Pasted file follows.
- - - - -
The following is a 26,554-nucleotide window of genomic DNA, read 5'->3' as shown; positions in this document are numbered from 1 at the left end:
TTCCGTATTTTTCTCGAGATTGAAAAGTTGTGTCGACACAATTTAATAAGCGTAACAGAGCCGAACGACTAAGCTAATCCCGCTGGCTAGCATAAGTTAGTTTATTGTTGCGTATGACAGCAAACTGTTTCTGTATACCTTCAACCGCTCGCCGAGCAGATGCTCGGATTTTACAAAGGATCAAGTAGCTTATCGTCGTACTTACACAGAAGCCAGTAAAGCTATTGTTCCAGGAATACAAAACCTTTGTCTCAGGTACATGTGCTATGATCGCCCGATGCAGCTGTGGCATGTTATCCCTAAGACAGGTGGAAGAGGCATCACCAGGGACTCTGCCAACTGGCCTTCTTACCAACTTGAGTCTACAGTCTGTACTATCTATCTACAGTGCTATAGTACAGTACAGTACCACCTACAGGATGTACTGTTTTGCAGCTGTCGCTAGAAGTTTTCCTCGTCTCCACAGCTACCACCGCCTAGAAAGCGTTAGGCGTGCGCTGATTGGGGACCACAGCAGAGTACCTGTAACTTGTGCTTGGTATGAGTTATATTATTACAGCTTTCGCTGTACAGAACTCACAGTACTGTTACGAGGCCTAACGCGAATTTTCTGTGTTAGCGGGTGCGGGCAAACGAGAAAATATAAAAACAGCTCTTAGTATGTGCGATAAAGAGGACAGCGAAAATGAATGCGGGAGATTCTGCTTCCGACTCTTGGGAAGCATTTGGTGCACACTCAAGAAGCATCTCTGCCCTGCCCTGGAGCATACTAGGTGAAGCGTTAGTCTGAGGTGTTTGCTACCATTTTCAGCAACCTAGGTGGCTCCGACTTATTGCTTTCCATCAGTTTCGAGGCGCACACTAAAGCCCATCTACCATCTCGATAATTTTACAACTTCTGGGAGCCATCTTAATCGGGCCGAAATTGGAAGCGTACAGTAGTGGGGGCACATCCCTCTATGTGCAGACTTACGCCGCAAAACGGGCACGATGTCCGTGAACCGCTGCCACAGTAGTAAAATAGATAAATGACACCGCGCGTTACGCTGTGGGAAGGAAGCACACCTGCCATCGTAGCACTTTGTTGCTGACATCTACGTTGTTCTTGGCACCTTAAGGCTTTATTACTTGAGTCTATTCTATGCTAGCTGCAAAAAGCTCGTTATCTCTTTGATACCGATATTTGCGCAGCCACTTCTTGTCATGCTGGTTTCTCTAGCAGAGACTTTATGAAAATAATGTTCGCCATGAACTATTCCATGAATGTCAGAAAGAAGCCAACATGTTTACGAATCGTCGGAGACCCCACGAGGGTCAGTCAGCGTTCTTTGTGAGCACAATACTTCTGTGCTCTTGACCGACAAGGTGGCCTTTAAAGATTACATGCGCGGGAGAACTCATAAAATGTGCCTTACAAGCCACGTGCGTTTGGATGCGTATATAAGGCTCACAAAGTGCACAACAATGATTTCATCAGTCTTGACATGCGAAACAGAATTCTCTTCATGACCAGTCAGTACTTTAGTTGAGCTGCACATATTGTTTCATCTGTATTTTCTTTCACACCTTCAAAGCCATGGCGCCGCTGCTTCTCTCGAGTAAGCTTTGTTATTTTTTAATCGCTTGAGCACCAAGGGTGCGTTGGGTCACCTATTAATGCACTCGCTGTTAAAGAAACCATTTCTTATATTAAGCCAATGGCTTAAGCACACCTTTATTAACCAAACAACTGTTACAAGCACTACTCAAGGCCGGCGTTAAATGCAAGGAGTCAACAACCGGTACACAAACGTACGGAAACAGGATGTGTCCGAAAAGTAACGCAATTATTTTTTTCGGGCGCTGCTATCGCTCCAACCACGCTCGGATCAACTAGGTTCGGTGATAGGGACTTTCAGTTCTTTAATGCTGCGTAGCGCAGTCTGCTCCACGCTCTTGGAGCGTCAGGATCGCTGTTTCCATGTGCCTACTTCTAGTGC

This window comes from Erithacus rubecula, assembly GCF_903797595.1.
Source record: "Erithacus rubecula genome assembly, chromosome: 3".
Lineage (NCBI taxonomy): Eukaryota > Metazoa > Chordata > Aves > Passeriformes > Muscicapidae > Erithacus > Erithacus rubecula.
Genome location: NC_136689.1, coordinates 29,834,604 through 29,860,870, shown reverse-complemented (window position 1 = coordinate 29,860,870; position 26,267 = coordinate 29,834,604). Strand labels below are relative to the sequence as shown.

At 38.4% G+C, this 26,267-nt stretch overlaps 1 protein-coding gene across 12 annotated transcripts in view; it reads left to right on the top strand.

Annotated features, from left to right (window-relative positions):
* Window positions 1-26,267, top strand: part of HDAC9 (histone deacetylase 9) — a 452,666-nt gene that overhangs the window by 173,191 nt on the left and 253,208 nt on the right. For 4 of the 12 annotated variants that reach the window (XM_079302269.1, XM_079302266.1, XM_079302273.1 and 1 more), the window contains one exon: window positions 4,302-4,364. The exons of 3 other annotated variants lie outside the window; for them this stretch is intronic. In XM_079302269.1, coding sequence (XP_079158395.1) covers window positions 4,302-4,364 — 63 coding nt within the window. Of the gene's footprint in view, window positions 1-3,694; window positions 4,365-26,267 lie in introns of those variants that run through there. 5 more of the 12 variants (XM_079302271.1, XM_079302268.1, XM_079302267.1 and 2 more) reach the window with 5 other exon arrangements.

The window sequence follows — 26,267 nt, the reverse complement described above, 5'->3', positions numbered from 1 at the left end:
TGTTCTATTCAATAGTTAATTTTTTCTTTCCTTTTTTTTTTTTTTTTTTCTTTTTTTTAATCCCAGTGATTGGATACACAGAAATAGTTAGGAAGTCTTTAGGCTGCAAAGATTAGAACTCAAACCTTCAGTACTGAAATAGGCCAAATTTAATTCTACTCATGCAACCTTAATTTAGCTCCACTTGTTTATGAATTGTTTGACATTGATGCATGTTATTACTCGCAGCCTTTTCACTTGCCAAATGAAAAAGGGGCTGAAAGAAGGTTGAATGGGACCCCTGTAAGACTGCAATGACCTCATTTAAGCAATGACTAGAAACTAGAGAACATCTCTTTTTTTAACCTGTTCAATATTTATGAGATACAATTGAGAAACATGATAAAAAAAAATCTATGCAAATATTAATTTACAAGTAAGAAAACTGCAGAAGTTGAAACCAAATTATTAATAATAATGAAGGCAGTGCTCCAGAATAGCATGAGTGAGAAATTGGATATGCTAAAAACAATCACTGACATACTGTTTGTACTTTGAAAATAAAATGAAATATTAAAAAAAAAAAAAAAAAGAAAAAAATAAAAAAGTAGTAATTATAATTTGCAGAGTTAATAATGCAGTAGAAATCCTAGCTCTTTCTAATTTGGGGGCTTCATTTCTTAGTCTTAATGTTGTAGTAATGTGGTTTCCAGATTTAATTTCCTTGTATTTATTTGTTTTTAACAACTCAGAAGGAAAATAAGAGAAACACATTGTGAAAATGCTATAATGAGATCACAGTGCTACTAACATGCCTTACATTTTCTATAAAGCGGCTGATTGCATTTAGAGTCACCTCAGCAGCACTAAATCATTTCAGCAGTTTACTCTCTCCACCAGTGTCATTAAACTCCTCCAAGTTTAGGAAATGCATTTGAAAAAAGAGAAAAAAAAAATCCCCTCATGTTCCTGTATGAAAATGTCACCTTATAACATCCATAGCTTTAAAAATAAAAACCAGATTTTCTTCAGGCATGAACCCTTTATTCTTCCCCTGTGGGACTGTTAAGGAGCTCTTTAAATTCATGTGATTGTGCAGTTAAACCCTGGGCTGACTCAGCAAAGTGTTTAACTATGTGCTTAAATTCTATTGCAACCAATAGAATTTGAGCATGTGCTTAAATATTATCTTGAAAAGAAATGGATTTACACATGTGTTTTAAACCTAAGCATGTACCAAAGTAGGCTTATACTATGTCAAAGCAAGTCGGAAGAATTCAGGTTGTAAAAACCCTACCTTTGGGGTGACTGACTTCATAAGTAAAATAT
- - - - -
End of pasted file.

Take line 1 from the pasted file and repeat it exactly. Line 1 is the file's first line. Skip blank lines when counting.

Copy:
The following is a 26,554-nucleotide window of genomic DNA, read 5'->3' as shown; positions in this document are numbered from 1 at the left end: